Now comes the philosophical question which I think is very important to history: is it okay to guess? I was quite surprised to see that many of Drews’s reviewers failed to address the act of guessing directly. Rather, most who criticized Drews’s hypothesis as inconclusive, such as Cline [5] and Haggis [6], did so by pointing out a lack of evidence. Only Young directly addressed the issue of guessing. Of Drews, he says, “…he marshals old and new evidence on what he calls ‘the Catastrophe’ in a masterly fashion which, mixed with a little guesswork, provides us with significant and exciting new scholarly insights on a pivotal period in ancient history. Would that we could all ‘guess’ as effectively.”[7]

The great obstacle to any study of the ancient world is a scarcity of sources. Even within the range of available sources, there are bad translations, bias,  and great variances in quality of authorship. Does this great obstacle and its associated, smaller obstacles excuse Drews’s approach, in which he unabashedly admits guessing at the main points in his work? Young seems to applaud the effort. I am conflicted. On the one hand, all hypotheses are guesses to some degree, backed by evidence. On the other, when evidence is so lacking, is it better to not present a half-baked hypothesis?

There are more questions to ask when confronting this particular historical issue: is there a single cause for the Catastrophe or multiple causes? Is the cause the same from civilization to civilization? How sudden was the transition from chariot to infantry?

Drews presents the idea of a military shift as singular causation, but there are critics that remain unconvinced. Cline states that Drews’s explanation for the Catastrophe is not the only possible explanation, and does not provide the final answer [8]. Young states that Drews’s argument does not negate the theory of systems collapse effectively, and that a military change and systems collapse are not mutually exclusive [9].

Haggis is concerned with Drews’s one-size-fits-all approach to causation. Drews presents the military shift as the singular cause of the Catastrophe for civilizations from one end of the eastern Mediterranean to the other. Were these cultures not different from one another? Haggis suggests this hurts Drews’ assertion of singular causation, and that Drews should provide more explanation regarding to the culturally specific variables of each region, relative to his thesis [10].

Lastly, the lack of sources and frames of reference on time have the potential to make events in the ancient world seem closer together and more connected in the causal chain. This is another criticism that Haggis has of Drews’s argument. Haggis suggests Drews’s narrative makes the Catastrophe seem like it occurred more quickly than it actually did. Haggis says that length of time could have allowed for a more gradual, internal shift to dominant infantry than Drews suggests [11]. Young defends Drews by stating that the destructions of the Catastrophe took place in a compressed enough period of time for them to be considered closely related events.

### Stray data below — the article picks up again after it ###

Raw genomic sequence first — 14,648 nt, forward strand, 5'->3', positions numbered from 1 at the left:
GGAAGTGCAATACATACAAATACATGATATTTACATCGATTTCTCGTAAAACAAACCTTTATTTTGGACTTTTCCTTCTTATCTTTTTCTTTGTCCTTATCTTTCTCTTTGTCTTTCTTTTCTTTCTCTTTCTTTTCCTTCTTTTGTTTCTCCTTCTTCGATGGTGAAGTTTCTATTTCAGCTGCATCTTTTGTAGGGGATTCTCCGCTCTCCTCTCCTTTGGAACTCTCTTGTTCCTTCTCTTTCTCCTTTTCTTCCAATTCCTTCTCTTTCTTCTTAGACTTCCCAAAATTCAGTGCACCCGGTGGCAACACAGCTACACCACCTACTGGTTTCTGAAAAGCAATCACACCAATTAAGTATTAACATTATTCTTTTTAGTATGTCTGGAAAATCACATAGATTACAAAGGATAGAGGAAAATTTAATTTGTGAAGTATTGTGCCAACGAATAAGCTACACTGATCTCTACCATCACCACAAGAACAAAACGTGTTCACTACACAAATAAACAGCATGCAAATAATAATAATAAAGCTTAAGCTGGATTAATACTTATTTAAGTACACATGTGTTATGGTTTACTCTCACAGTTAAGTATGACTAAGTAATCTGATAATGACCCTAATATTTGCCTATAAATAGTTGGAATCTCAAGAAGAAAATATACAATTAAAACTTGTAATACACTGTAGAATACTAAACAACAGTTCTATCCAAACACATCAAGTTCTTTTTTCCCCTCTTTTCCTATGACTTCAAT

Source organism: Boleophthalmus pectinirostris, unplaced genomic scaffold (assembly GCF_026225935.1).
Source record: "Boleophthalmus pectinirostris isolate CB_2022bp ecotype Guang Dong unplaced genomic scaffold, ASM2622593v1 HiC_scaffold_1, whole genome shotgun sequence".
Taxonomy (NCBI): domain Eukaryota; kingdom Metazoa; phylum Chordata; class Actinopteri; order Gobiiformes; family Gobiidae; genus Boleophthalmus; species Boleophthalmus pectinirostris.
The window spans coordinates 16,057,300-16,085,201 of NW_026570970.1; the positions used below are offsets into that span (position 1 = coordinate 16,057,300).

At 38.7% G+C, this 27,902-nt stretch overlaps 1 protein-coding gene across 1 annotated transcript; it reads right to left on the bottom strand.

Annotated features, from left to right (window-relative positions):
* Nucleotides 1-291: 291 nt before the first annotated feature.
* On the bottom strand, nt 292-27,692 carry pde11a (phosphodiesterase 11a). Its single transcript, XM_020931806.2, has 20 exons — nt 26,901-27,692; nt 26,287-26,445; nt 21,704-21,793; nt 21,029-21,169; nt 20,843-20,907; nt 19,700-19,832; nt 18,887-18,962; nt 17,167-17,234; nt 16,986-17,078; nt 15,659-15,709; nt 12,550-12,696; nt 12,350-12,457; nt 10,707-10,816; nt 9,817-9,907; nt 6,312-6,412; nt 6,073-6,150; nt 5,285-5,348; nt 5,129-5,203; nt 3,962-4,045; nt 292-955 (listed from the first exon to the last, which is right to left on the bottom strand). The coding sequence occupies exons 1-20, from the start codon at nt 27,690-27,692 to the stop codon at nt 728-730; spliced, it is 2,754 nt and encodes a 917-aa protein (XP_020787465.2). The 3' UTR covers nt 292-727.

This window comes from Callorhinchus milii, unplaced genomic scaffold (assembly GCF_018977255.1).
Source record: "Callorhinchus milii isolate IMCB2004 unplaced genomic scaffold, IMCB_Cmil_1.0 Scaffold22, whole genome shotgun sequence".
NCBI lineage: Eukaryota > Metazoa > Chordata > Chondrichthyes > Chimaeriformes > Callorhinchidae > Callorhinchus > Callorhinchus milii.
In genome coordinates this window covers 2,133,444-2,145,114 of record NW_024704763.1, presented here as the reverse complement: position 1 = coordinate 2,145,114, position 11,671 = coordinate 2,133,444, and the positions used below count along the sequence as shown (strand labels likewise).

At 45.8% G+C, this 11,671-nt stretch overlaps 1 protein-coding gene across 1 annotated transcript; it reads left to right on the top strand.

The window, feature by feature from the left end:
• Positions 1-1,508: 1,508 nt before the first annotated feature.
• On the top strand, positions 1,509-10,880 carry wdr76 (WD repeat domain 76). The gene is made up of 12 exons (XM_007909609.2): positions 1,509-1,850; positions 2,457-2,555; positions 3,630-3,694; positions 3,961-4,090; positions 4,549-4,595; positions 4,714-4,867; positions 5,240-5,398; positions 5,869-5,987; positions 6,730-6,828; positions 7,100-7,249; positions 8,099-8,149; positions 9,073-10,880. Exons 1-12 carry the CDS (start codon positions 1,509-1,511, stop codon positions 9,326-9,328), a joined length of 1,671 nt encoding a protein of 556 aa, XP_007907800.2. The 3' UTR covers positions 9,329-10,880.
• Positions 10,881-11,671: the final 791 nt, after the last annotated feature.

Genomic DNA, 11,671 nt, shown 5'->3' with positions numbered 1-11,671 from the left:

After thinking about it for a bit, I can see that Drews is sincere about what he is attempting to do. At one point, he even unnecessarily apologizes for writing a military history while not being a military historian [12]. So he is aware that he is operating in an imperfect situation and he makes it clear that he’s doing the best he can with the resources he has.

I also suspect that his reviewers were happy to see a new work of scholarship on the Late Bronze Age Catastrophe and were respectful of an attempt to inject new life into an old mystery. Ancient history can be very intimidating to write. Ideas are often stopped before they start because of the vast amount of writing that has already been done on the era, combined with the scarcity of sources.

It just struck me odd when I was reading Drews’s conclusion that I came across so many terms indicating uncertainty. This is the thesis wrap, where the author is supposed to be most convincing in his argument. On page 216 and 217, I flagged a “whatever,” a “very likely”, two “imagines” and a “perhaps” all in a pretty close arrangement regarding a key point of support for his thesis [13].

I agree with Young, who says that Drews’s work seems partially developed and he would like to read more of what Drews has to say [14]. It’s a very entertaining book, but I think Drews is really stretching his reasoning pretty thin. I want to believe him, but I’m sticking with multiple causation when it comes to the Catastrophe.


[1] Stephen Morillo, Jeremy Black, and Paul Lococo, War in World History: Society, Technology, and War from Ancient Times to the Present, vol. 1 (New York, NY: McGraw Hill, 2009), 14.

[2] Hans Van Wees, “Review,” Greece and Rome, Second Series, vol. 41, No. 1, (April 1994), 75

[3] Eric H. Cline, “Review,” Journal of Near Eastern Studies 56, no. 2 (April 1997): 127.

[4] Robert Drews, The End of the Bronze Age: Changes in Warfare and the Catastrophe CA.1200 BC (Princeton: Princeton University Press, 1993), 98.

[5] Cline, “Review,” 129.

[6] Donald C. Haggis, The American Journal of Philology, Vol. 116, No. 2 (Summer 1995), 323.

[7] T. Cuyler Young, Jr., “Review,” Journal of the American Oriental Society 115, no. 2 (June 1995): 312.

[8] Cline, “Review,” 129.

[9] Young, “Review,” 312.

[10] Haggis, “Review,” 324.

[11] Ibid., 323.

[12] Drews, “The End,” 102.

[13] Ibid., 216-17.

[14] Young, “Review,” 312.

Copyright 2016 Copperkettle Media LLC